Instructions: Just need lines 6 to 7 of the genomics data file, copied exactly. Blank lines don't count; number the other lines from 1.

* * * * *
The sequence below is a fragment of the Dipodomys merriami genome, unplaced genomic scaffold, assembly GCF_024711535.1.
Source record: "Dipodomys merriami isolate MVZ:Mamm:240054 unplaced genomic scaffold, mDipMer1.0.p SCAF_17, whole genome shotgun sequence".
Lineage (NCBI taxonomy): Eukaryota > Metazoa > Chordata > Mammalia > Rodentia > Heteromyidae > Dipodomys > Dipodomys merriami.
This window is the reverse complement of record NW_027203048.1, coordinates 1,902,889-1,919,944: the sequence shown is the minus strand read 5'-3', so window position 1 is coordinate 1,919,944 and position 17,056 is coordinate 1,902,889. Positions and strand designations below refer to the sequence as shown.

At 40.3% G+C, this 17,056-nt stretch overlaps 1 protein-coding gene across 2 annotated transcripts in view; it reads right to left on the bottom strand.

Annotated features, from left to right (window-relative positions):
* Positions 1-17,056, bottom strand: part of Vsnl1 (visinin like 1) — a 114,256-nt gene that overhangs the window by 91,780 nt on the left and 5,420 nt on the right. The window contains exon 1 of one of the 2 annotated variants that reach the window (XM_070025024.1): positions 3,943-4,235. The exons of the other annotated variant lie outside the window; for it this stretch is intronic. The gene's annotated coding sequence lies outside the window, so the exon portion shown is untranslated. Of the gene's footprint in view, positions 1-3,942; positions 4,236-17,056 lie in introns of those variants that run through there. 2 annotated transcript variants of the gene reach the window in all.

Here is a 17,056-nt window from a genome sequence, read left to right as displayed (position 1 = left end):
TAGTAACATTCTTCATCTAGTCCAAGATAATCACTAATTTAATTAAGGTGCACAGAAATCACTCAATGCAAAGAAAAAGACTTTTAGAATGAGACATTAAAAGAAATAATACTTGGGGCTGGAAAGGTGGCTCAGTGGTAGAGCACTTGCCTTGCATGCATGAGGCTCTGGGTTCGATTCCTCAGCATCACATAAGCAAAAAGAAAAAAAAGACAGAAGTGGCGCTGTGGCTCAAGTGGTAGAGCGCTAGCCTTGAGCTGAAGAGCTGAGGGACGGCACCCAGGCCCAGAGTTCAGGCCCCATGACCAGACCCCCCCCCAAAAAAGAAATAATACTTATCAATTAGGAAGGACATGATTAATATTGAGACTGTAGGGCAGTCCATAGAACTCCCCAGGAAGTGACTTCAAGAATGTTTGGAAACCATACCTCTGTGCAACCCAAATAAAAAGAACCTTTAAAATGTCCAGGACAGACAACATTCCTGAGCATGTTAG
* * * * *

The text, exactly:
Annotated features, from left to right (window-relative positions):
* Positions 1-17,056, bottom strand: part of Vsnl1 (visinin like 1) — a 114,256-nt gene that overhangs the window by 91,780 nt on the left and 5,420 nt on the right. The window contains exon 1 of one of the 2 annotated variants that reach the window (XM_070025024.1): positions 3,943-4,235. The exons of the other annotated variant lie outside the window; for it this stretch is intronic. The gene's annotated coding sequence lies outside the window, so the exon portion shown is untranslated. Of the gene's footprint in view, positions 1-3,942; positions 4,236-17,056 lie in introns of those variants that run through there. 2 annotated transcript variants of the gene reach the window in all.